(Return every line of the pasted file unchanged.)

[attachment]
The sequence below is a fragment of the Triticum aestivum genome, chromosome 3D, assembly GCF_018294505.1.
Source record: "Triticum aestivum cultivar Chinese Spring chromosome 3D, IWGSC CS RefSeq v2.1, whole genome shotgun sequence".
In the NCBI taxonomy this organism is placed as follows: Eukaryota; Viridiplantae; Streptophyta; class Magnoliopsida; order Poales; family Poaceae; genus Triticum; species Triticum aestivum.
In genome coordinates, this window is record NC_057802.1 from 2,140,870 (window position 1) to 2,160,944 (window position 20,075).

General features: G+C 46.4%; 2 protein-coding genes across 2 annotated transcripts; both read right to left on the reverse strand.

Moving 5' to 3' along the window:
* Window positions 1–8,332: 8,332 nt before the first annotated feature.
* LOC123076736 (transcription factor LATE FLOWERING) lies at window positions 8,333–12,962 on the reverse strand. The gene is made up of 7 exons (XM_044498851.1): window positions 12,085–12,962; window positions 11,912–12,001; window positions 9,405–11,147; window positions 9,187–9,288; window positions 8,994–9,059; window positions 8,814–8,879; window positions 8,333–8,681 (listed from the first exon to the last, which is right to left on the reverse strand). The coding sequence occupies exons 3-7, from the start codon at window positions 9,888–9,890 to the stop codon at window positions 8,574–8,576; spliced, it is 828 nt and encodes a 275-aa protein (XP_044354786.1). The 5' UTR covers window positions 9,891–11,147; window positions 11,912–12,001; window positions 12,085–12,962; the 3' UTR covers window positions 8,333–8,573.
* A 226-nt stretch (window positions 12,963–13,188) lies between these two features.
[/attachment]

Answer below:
The sequence below is a fragment of the Triticum aestivum genome, chromosome 3D, assembly GCF_018294505.1.
Source record: "Triticum aestivum cultivar Chinese Spring chromosome 3D, IWGSC CS RefSeq v2.1, whole genome shotgun sequence".
In the NCBI taxonomy this organism is placed as follows: Eukaryota; Viridiplantae; Streptophyta; class Magnoliopsida; order Poales; family Poaceae; genus Triticum; species Triticum aestivum.
In genome coordinates, this window is record NC_057802.1 from 2,140,870 (window position 1) to 2,160,944 (window position 20,075).

General features: G+C 46.4%; 2 protein-coding genes across 2 annotated transcripts; both read right to left on the reverse strand.

Moving 5' to 3' along the window:
* Window positions 1–8,332: 8,332 nt before the first annotated feature.
* LOC123076736 (transcription factor LATE FLOWERING) lies at window positions 8,333–12,962 on the reverse strand. The gene is made up of 7 exons (XM_044498851.1): window positions 12,085–12,962; window positions 11,912–12,001; window positions 9,405–11,147; window positions 9,187–9,288; window positions 8,994–9,059; window positions 8,814–8,879; window positions 8,333–8,681 (listed from the first exon to the last, which is right to left on the reverse strand). The coding sequence occupies exons 3-7, from the start codon at window positions 9,888–9,890 to the stop codon at window positions 8,574–8,576; spliced, it is 828 nt and encodes a 275-aa protein (XP_044354786.1). The 5' UTR covers window positions 9,891–11,147; window positions 11,912–12,001; window positions 12,085–12,962; the 3' UTR covers window positions 8,333–8,573.
* A 226-nt stretch (window positions 12,963–13,188) lies between these two features.